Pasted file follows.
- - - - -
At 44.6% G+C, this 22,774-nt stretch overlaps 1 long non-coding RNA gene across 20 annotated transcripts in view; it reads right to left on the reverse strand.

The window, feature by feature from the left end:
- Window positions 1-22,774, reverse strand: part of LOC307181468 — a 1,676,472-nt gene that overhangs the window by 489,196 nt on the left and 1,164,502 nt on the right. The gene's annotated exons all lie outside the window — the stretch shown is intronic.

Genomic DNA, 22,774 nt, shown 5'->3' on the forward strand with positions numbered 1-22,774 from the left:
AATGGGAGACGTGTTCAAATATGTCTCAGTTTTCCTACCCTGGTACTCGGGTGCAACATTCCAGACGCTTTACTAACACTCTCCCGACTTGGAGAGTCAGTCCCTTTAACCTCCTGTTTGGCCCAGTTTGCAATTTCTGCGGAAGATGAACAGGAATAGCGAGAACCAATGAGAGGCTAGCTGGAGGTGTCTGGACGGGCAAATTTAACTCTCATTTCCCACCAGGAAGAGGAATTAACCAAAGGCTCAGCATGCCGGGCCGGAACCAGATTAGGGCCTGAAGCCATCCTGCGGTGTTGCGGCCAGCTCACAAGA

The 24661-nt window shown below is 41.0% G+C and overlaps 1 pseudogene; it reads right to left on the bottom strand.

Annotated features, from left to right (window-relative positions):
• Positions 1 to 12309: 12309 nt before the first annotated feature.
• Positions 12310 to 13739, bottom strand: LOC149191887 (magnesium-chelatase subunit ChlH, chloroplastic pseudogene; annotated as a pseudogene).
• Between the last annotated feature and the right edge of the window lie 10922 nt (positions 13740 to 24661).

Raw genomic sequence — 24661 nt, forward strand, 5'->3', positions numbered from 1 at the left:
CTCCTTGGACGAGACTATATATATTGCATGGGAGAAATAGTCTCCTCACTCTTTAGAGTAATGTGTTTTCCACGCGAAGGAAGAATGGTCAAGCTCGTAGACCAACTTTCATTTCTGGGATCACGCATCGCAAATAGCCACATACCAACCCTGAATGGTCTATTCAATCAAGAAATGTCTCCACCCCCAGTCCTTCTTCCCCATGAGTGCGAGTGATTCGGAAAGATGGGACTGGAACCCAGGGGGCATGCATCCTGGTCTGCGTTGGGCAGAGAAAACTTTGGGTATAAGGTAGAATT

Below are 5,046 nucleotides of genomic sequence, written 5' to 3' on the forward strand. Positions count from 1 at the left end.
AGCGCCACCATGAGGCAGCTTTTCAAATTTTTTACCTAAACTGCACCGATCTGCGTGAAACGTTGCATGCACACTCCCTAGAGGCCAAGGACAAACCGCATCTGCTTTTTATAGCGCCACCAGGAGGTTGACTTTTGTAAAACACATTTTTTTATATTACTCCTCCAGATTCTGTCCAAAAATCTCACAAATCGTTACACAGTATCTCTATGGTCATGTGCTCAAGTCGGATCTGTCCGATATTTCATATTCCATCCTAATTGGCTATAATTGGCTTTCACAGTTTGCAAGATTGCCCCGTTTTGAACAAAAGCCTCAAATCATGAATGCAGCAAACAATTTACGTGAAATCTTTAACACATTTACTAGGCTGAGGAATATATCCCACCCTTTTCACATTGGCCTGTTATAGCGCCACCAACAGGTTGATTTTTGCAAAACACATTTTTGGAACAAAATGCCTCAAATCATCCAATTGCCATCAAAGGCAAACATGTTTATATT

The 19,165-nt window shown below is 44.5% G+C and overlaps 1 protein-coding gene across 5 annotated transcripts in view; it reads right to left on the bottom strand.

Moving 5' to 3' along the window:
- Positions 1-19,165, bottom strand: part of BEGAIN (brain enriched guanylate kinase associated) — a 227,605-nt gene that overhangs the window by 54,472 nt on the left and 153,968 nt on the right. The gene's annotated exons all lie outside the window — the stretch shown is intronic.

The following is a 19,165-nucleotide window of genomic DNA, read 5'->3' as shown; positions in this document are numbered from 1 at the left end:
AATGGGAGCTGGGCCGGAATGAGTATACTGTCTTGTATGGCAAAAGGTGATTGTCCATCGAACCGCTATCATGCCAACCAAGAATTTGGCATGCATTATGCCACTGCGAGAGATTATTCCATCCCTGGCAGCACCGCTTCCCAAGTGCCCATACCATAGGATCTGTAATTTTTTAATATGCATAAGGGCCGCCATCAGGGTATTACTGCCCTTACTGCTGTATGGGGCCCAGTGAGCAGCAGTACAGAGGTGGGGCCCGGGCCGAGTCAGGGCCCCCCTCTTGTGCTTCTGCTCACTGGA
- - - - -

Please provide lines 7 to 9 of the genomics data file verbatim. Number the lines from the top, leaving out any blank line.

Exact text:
Annotated features, from left to right (window-relative positions):
• Positions 1 to 12309: 12309 nt before the first annotated feature.
• Positions 12310 to 13739, bottom strand: LOC149191887 (magnesium-chelatase subunit ChlH, chloroplastic pseudogene; annotated as a pseudogene).